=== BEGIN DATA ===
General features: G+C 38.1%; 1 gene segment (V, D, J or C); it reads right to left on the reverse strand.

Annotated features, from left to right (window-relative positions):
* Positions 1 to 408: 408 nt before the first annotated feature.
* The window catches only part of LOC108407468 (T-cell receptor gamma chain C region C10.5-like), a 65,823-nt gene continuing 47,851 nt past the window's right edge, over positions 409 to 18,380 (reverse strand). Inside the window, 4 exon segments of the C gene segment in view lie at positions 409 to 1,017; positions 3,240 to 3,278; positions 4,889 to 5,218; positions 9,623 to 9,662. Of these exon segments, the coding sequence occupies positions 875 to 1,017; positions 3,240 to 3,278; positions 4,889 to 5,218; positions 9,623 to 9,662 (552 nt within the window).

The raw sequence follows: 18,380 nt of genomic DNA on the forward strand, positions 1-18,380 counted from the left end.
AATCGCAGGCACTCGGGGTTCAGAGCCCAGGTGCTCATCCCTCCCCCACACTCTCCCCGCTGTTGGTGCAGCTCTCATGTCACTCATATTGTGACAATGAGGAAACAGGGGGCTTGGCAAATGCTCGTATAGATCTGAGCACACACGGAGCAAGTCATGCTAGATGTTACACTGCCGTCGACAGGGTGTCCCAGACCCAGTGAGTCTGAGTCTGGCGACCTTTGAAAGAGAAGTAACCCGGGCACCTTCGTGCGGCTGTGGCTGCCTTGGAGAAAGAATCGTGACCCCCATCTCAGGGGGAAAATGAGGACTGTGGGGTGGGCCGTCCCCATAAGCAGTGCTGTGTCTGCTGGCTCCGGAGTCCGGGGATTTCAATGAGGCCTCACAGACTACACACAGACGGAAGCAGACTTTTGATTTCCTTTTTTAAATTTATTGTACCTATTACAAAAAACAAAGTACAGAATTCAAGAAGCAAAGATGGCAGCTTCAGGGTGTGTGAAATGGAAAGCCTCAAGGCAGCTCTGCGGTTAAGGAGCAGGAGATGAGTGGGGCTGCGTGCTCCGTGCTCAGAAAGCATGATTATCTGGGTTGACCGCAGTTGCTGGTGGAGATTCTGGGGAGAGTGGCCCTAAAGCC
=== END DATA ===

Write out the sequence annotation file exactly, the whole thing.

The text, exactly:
General features: G+C 38.1%; 1 gene segment (V, D, J or C); it reads right to left on the reverse strand.

Annotated features, from left to right (window-relative positions):
* Positions 1 to 408: 408 nt before the first annotated feature.
* The window catches only part of LOC108407468 (T-cell receptor gamma chain C region C10.5-like), a 65,823-nt gene continuing 47,851 nt past the window's right edge, over positions 409 to 18,380 (reverse strand). Inside the window, 4 exon segments of the C gene segment in view lie at positions 409 to 1,017; positions 3,240 to 3,278; positions 4,889 to 5,218; positions 9,623 to 9,662. Of these exon segments, the coding sequence occupies positions 875 to 1,017; positions 3,240 to 3,278; positions 4,889 to 5,218; positions 9,623 to 9,662 (552 nt within the window).

The raw sequence follows: 18,380 nt of genomic DNA on the forward strand, positions 1-18,380 counted from the left end.
AATCGCAGGCACTCGGGGTTCAGAGCCCAGGTGCTCATCCCTCCCCCACACTCTCCCCGCTGTTGGTGCAGCTCTCATGTCACTCATATTGTGACAATGAGGAAACAGGGGGCTTGGCAAATGCTCGTATAGATCTGAGCACACACGGAGCAAGTCATGCTAGATGTTACACTGCCGTCGACAGGGTGTCCCAGACCCAGTGAGTCTGAGTCTGGCGACCTTTGAAAGAGAAGTAACCCGGGCACCTTCGTGCGGCTGTGGCTGCCTTGGAGAAAGAATCGTGACCCCCATCTCAGGGGGAAAATGAGGACTGTGGGGTGGGCCGTCCCCATAAGCAGTGCTGTGTCTGCTGGCTCCGGAGTCCGGGGATTTCAATGAGGCCTCACAGACTACACACAGACGGAAGCAGACTTTTGATTTCCTTTTTTAAATTTATTGTACCTATTACAAAAAACAAAGTACAGAATTCAAGAAGCAAAGATGGCAGCTTCAGGGTGTGTGAAATGGAAAGCCTCAAGGCAGCTCTGCGGTTAAGGAGCAGGAGATGAGTGGGGCTGCGTGCTCCGTGCTCAGAAAGCATGATTATCTGGGTTGACCGCAGTTGCTGGTGGAGATTCTGGGGAGAGTGGCCCTAAAGCC